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Cochrane Database Syst Rev. 2000;(3):CD000416.

Interventions for treating plantar heel pain.

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  • 1Department of Health Sciences & Clinical Evaluation, The University of York, Alciun College, Heslington, York, UK, YO1 5DD.

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Ten percent of people may experience pain under the heel (plantar heel pain) at some time. Injections, insoles, heel pads, strapping and surgery have been common forms of treatment offered. The absolute and relative effectiveness of these interventions are poorly understood.


The objective of this review was to identify and evaluate the evidence for effectiveness of treatment in treating plantar heel pain.


MEDLINE (from 1966 to December 1997), EMBASE and the Cochrane Library were searched. Three podiatry journals (The Foot, The Chiropodist (later The Journal of British Podiatric Medicine), and The British Journal of Podiatric Medicine) were handsearched. We contacted known investigators in the field to identify unpublished data or research in progress. Non English language reports were excluded from the review.


Randomised and quasi randomised trials of interventions for plantar heel pain in adults.


Two reviewers independently evaluated studies for inclusion, extracted data and assessed study quality. Additional information was obtained by direct contact with investigators. No poolable data were identified. Where measures of variance were available we have calculated the weighted mean differences based on visual analogue scale (VAS) scores.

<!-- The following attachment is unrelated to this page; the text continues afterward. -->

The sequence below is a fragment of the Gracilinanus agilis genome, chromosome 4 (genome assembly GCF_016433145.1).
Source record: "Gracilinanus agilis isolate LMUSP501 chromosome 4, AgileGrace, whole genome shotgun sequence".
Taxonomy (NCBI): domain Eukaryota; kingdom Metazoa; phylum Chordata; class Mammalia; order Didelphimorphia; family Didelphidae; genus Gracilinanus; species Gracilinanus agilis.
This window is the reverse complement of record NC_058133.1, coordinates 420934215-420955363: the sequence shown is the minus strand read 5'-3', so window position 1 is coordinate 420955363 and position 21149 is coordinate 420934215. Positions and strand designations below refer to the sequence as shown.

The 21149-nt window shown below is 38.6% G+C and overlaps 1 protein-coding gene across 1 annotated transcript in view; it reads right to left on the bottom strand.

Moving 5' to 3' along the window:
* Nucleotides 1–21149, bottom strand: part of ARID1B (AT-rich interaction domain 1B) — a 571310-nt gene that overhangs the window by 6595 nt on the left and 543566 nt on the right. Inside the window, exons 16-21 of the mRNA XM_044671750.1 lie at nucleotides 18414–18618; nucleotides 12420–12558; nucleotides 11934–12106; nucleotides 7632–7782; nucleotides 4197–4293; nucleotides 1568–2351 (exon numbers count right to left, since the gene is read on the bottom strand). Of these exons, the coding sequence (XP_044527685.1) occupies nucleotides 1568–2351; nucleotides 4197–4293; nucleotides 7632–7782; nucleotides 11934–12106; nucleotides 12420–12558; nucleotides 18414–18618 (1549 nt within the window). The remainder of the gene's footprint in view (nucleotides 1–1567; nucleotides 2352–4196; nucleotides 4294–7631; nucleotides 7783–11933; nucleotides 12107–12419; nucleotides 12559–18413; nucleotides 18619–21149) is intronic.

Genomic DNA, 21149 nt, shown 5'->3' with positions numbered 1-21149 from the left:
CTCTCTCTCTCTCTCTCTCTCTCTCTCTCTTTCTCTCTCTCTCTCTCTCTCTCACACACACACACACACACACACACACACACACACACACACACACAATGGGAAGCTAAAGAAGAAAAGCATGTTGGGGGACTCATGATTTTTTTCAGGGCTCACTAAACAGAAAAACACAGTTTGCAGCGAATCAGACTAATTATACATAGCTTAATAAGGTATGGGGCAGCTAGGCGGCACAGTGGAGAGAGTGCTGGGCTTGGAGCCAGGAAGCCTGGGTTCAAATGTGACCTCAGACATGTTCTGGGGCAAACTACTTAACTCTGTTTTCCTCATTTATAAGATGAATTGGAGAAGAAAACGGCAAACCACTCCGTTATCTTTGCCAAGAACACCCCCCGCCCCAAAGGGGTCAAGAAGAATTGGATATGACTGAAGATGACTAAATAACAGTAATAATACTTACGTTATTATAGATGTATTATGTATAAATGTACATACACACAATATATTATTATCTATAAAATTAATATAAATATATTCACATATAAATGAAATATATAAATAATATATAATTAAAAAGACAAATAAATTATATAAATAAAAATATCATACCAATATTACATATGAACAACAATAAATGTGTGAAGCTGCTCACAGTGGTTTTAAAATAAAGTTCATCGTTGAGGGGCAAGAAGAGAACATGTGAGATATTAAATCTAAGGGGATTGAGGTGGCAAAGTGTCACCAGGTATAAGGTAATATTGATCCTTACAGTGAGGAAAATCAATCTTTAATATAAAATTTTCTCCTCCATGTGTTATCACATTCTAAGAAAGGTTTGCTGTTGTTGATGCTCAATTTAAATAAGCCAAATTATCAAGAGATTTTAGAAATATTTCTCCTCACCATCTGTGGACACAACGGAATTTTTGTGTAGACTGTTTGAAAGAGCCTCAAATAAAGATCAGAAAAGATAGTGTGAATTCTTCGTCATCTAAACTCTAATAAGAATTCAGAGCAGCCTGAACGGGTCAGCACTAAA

Eleven randomised trials involving 465 participants were included. Study quality was generally poor, and pooling of data was not possible. All studies measured a reduction in heel pain as the primary outcome. Seven trials evaluated interventions against placebo/dummy or no treatment. There was limited evidence for the effectiveness of topical corticosteroid, administered by iontophoresis in reducing pain. There was no evidence for the effectiveness of injected corticosteroid. There was limited evidence for the effectiveness of low energy extracorporeal shock wave therapy in reducing night pain, resting pain and pressure pain in the short term (12 weeks). In individuals with chronic pain (longer than six months), there was limited evidence for the effectiveness of dorsiflexion night splints in reducing pain. There was no evidence to support the effectiveness of therapeutic ultrasound, low-intensity laser therapy, exposure to an electron generating device or insoles with magnetic foil. No randomised trials evaluating orthotic devices, surgery, or radiotherapy against a control population were identified. There was limited evidence for the superiority of corticosteroid injections over orthotic devices.


Although there is limited evidence for the effectiveness of local corticosteroid therapy, the effectiveness of other frequently employed treatments in altering the clinical course of plantar heel pain has not been established in comparative studies. Well designed and conducted randomised studies are required.

[PubMed - indexed for MEDLINE]
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